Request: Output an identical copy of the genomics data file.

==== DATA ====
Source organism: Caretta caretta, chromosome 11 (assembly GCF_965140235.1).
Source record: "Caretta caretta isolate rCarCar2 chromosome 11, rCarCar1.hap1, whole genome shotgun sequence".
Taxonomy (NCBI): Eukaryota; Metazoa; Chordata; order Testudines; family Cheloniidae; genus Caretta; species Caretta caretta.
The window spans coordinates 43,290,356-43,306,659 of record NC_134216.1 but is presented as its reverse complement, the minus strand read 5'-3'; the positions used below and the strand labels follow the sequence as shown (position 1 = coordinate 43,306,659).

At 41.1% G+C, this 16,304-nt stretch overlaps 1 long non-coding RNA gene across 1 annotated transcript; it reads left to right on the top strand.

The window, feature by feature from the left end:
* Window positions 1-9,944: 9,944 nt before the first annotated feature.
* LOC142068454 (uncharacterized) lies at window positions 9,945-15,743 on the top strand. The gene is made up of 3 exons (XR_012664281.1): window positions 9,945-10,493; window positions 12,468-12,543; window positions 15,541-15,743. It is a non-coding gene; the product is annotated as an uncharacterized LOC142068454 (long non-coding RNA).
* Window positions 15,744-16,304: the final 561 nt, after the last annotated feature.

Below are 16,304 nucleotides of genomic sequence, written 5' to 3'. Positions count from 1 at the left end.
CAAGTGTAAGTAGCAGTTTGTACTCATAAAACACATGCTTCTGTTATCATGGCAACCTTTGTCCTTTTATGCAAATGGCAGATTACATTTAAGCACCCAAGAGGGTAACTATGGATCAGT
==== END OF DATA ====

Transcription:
Source organism: Caretta caretta, chromosome 11 (assembly GCF_965140235.1).
Source record: "Caretta caretta isolate rCarCar2 chromosome 11, rCarCar1.hap1, whole genome shotgun sequence".
Taxonomy (NCBI): Eukaryota; Metazoa; Chordata; order Testudines; family Cheloniidae; genus Caretta; species Caretta caretta.
The window spans coordinates 43,290,356-43,306,659 of record NC_134216.1 but is presented as its reverse complement, the minus strand read 5'-3'; the positions used below and the strand labels follow the sequence as shown (position 1 = coordinate 43,306,659).

At 41.1% G+C, this 16,304-nt stretch overlaps 1 long non-coding RNA gene across 1 annotated transcript; it reads left to right on the top strand.

The window, feature by feature from the left end:
* Window positions 1-9,944: 9,944 nt before the first annotated feature.
* LOC142068454 (uncharacterized) lies at window positions 9,945-15,743 on the top strand. The gene is made up of 3 exons (XR_012664281.1): window positions 9,945-10,493; window positions 12,468-12,543; window positions 15,541-15,743. It is a non-coding gene; the product is annotated as an uncharacterized LOC142068454 (long non-coding RNA).
* Window positions 15,744-16,304: the final 561 nt, after the last annotated feature.

Below are 16,304 nucleotides of genomic sequence, written 5' to 3'. Positions count from 1 at the left end.
CAAGTGTAAGTAGCAGTTTGTACTCATAAAACACATGCTTCTGTTATCATGGCAACCTTTGTCCTTTTATGCAAATGGCAGATTACATTTAAGCACCCAAGAGGGTAACTATGGATCAGT